Good for what ails you9/3/2014
Critics have dutifully fallen in line for “The Knick,” an arty period hospital drama that makes its points with buckets of blood (see below). I recommend a more enjoyable period hospital drama: “Breathless” on Masterpiece Mystery! (Sunday, 8 p.m., PBS). It’s set in early 1960s London and, like “Mad Men,” explores the era’s social codes. In this week’s episode, a surgeon harboring a dangerous secret (Jack Davenport) woos a virtuous nurse (Catherine Steadman), while his wife (Natasha Little) comports with a sinister inspector (Iain Glen) who threatens to destroy her family. Other characters struggle with life and love in a time when abortion is illegal but the sexual revolution is revving up.
Where “The Knick” is intentionally ugly, “Breathless” is elegant.
Friday, 9 p.m. (Cinemax)
I recoiled from Steven Soderbergh’s new series about the nastiness of a turn-of-the-century hospital. To me, the storytelling isn’t strong enough to redeem the vile protagonist (Clive Owen as drug-addicted Dr. Thackery), the monstrous surgeries or the relentless racism — the kind of racism that Soderbergh is officially “against” but that he happily wallows in to get a reaction. In fact, last month’s pilot was so sickening that I had to close my eyes and repeat the words “fluffy bunnies” to get it out of my mind.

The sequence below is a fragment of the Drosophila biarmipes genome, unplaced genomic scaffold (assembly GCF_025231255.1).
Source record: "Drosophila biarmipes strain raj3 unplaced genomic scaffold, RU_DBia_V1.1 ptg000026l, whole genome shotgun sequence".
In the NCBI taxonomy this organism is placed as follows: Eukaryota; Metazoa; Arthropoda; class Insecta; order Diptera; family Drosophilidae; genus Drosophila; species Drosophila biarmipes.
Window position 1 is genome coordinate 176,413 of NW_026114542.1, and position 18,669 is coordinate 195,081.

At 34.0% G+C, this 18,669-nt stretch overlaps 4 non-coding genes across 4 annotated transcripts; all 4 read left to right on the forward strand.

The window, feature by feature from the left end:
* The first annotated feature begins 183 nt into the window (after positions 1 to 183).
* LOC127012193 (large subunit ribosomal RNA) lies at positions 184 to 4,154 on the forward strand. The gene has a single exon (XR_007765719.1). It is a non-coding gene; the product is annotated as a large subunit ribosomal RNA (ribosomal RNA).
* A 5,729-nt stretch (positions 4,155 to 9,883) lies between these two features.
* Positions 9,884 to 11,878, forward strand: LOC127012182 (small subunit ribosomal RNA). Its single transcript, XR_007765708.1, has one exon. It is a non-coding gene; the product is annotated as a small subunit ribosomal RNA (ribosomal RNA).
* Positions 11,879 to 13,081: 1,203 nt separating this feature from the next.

But other critics have loved “The Knick,” so I thought I’d give it another try. This week’s episode begins with a stringy-haired miscreant emptying a bag of rats for other miscreants to stomp to death.
Sunday, 9 p.m. (CBS)
I’ve been enjoying this sexy soap opera about rival lawyers in Charleston, South Carolina. Jamie (Anna Wood) is a hottie from the North who dresses in tight red skirts; Roy (Cam Gigandet) is a hunk from the South who, one imagines, spends more time at the gym than he does at the law library. In this week’s episode, they prepare for their big trial: Jamie representing a cop who has sued the police department in a case involving sex and corruption; Roy representing the other side.
Don’t expect much in the way of a legal debate when these two encounter one another on the eve of jury selection. Instead, Roy propositions Jamie, speaking of their upcoming courtroom date as if it were a sexual act. “We can either do it tonight in private or we do it tomorrow in court,” he says, leering. Jamie turns him down while one-upping his double entendre. “I’m coming at you with everything I’ve got,” she says. “I just hope you’ll still respect me in the morning.” This might be the first trial in TV history that requires contraceptives.
Monday, 9 p.m. (A&E)
This new reality series finds people who know each other only from online dating, then puts them in a “love prison” (a house on a deserted island) for a week with nothing to do other than relate to each other. That would make for fascinating drama if the couples themselves were fascinating — say, Woody Allen and Mia Farrow, or Bill and Hillary Clinton. In the pilot, unfortunately, we’re stuck with Billy and Jeanne. He’s a shallow New York guy with an annoying sense of humor; she’s a shallow California gal with the annoying habit of shrieking at Billy’s jokes. CV
Dean Robbins is a syndicated TV columnist from Madison, Wis. He graduated from Grinnell College. See more of his work at www.thedailypage.com.